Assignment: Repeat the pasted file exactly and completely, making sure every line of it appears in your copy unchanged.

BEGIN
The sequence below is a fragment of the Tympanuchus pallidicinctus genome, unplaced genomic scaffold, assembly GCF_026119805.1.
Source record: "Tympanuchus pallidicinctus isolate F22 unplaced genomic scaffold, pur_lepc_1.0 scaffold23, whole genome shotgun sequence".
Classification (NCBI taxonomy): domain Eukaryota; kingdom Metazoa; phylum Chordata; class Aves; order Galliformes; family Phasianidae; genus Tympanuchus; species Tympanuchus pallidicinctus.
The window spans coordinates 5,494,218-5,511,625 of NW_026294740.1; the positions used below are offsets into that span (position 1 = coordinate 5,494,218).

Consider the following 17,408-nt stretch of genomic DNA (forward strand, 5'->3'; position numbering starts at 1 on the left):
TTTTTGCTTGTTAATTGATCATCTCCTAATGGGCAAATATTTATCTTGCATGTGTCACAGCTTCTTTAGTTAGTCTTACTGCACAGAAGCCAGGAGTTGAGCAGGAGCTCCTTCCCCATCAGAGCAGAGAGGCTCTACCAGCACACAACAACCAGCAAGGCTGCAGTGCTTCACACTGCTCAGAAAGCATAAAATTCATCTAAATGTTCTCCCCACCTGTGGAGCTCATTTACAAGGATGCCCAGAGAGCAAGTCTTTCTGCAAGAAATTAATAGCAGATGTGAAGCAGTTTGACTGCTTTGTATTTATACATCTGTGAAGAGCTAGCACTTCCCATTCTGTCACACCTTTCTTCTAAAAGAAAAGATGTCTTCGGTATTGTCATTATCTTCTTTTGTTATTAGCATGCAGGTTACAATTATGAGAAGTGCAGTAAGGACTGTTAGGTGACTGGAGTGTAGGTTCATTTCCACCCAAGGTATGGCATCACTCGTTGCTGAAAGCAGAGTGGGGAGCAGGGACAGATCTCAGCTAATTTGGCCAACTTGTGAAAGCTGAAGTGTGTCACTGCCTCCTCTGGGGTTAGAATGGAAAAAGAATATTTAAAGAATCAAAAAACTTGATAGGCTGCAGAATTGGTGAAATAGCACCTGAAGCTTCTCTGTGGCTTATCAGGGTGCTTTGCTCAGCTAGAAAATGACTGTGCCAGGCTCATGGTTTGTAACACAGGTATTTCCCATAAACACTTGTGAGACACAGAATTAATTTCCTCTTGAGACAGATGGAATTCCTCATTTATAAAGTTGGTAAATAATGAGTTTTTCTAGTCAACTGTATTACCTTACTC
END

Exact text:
The sequence below is a fragment of the Tympanuchus pallidicinctus genome, unplaced genomic scaffold, assembly GCF_026119805.1.
Source record: "Tympanuchus pallidicinctus isolate F22 unplaced genomic scaffold, pur_lepc_1.0 scaffold23, whole genome shotgun sequence".
Classification (NCBI taxonomy): domain Eukaryota; kingdom Metazoa; phylum Chordata; class Aves; order Galliformes; family Phasianidae; genus Tympanuchus; species Tympanuchus pallidicinctus.
The window spans coordinates 5,494,218-5,511,625 of NW_026294740.1; the positions used below are offsets into that span (position 1 = coordinate 5,494,218).

Consider the following 17,408-nt stretch of genomic DNA (forward strand, 5'->3'; position numbering starts at 1 on the left):
TTTTTGCTTGTTAATTGATCATCTCCTAATGGGCAAATATTTATCTTGCATGTGTCACAGCTTCTTTAGTTAGTCTTACTGCACAGAAGCCAGGAGTTGAGCAGGAGCTCCTTCCCCATCAGAGCAGAGAGGCTCTACCAGCACACAACAACCAGCAAGGCTGCAGTGCTTCACACTGCTCAGAAAGCATAAAATTCATCTAAATGTTCTCCCCACCTGTGGAGCTCATTTACAAGGATGCCCAGAGAGCAAGTCTTTCTGCAAGAAATTAATAGCAGATGTGAAGCAGTTTGACTGCTTTGTATTTATACATCTGTGAAGAGCTAGCACTTCCCATTCTGTCACACCTTTCTTCTAAAAGAAAAGATGTCTTCGGTATTGTCATTATCTTCTTTTGTTATTAGCATGCAGGTTACAATTATGAGAAGTGCAGTAAGGACTGTTAGGTGACTGGAGTGTAGGTTCATTTCCACCCAAGGTATGGCATCACTCGTTGCTGAAAGCAGAGTGGGGAGCAGGGACAGATCTCAGCTAATTTGGCCAACTTGTGAAAGCTGAAGTGTGTCACTGCCTCCTCTGGGGTTAGAATGGAAAAAGAATATTTAAAGAATCAAAAAACTTGATAGGCTGCAGAATTGGTGAAATAGCACCTGAAGCTTCTCTGTGGCTTATCAGGGTGCTTTGCTCAGCTAGAAAATGACTGTGCCAGGCTCATGGTTTGTAACACAGGTATTTCCCATAAACACTTGTGAGACACAGAATTAATTTCCTCTTGAGACAGATGGAATTCCTCATTTATAAAGTTGGTAAATAATGAGTTTTTCTAGTCAACTGTATTACCTTACTC